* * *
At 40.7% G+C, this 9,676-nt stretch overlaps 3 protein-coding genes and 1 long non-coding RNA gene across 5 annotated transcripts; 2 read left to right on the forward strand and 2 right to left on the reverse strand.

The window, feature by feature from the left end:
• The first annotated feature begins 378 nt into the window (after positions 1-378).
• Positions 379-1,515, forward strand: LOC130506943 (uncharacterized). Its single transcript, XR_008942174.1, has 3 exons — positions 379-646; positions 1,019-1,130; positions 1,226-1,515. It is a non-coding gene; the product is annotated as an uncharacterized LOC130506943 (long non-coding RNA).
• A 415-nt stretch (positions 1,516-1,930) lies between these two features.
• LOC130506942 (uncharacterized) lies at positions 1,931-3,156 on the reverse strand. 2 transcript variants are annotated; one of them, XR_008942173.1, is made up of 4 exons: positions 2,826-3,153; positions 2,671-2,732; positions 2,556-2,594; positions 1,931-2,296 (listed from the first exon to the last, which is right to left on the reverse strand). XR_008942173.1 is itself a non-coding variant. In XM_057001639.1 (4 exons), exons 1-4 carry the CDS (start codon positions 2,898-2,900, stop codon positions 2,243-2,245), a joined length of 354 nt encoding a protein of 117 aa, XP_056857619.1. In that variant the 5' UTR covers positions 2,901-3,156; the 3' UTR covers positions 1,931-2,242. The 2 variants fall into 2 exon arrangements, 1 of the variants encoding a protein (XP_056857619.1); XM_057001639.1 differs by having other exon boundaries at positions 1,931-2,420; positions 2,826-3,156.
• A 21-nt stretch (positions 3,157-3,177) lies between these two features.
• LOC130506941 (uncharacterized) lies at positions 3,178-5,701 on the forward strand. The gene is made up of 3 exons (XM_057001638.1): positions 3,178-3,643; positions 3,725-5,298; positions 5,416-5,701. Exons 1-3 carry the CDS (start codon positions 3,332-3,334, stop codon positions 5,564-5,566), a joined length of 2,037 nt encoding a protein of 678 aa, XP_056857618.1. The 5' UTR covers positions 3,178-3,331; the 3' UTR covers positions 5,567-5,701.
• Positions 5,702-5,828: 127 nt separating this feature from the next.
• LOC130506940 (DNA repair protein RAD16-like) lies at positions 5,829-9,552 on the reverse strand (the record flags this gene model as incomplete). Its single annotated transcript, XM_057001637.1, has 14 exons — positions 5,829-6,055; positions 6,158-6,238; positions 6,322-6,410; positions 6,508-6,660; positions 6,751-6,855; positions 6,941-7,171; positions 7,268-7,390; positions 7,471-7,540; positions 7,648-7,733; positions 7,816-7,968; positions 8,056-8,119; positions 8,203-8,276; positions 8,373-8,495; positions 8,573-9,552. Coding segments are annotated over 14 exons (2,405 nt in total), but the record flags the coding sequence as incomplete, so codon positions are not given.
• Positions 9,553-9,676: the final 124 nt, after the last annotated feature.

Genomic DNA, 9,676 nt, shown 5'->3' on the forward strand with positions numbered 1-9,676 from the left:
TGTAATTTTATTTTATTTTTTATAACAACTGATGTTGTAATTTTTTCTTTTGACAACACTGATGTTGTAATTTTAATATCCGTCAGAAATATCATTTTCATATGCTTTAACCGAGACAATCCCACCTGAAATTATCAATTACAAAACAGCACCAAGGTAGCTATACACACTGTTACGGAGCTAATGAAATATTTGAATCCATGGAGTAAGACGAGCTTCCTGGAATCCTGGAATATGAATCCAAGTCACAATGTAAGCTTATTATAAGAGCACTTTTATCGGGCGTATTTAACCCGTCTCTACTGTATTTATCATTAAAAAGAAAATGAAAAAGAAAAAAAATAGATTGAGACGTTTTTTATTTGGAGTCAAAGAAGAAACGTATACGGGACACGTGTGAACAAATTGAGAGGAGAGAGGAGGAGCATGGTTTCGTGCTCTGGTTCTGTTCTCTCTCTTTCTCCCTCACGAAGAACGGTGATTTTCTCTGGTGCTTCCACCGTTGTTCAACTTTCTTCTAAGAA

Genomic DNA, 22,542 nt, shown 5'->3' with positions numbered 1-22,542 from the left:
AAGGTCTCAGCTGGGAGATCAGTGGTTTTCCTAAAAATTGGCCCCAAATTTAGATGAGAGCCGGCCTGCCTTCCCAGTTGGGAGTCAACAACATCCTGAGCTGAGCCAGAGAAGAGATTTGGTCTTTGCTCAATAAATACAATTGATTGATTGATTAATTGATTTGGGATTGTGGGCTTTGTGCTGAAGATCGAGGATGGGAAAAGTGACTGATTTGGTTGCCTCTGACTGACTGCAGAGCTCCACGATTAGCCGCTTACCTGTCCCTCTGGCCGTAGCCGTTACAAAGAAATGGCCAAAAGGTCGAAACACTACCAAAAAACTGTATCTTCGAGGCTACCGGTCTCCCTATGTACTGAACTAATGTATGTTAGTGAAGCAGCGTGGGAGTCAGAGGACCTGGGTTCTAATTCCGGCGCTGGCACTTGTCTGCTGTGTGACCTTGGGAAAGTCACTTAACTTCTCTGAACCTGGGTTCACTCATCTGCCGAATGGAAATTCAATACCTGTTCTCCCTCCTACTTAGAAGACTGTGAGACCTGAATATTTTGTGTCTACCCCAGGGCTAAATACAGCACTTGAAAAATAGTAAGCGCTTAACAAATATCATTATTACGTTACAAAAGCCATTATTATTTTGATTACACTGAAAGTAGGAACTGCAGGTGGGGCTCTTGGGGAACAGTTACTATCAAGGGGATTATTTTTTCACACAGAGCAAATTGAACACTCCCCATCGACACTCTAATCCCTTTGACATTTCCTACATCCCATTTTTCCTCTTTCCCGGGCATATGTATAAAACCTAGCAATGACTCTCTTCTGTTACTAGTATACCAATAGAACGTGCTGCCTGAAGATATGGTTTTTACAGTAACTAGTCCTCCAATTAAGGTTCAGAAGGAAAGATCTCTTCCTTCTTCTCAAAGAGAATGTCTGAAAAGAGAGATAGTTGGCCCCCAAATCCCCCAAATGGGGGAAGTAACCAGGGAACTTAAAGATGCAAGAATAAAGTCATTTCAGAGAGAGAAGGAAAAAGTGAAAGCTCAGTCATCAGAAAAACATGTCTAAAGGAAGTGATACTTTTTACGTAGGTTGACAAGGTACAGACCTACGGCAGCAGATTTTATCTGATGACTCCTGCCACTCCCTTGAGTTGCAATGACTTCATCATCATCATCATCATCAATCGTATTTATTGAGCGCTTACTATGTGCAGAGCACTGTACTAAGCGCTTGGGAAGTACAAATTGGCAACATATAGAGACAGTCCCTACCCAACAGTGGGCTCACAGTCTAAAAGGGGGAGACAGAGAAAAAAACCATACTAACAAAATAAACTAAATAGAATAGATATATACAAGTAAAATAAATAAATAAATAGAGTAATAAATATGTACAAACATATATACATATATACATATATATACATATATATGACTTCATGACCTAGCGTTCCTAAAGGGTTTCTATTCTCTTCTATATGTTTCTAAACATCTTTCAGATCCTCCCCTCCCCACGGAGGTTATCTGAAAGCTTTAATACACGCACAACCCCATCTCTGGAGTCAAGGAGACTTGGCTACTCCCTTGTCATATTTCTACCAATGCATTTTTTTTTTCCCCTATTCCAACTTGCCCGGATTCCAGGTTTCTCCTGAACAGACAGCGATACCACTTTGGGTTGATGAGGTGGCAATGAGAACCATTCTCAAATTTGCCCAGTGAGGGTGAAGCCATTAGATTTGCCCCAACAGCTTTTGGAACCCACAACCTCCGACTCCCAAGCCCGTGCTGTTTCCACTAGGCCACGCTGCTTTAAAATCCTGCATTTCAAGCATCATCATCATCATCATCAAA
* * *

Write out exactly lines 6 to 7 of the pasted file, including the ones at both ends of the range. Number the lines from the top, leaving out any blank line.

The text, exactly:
• LOC130506942 (uncharacterized) lies at positions 1,931-3,156 on the reverse strand. 2 transcript variants are annotated; one of them, XR_008942173.1, is made up of 4 exons: positions 2,826-3,153; positions 2,671-2,732; positions 2,556-2,594; positions 1,931-2,296 (listed from the first exon to the last, which is right to left on the reverse strand). XR_008942173.1 is itself a non-coding variant. In XM_057001639.1 (4 exons), exons 1-4 carry the CDS (start codon positions 2,898-2,900, stop codon positions 2,243-2,245), a joined length of 354 nt encoding a protein of 117 aa, XP_056857619.1. In that variant the 5' UTR covers positions 2,901-3,156; the 3' UTR covers positions 1,931-2,242. The 2 variants fall into 2 exon arrangements, 1 of the variants encoding a protein (XP_056857619.1); XM_057001639.1 differs by having other exon boundaries at positions 1,931-2,420; positions 2,826-3,156.
• A 21-nt stretch (positions 3,157-3,177) lies between these two features.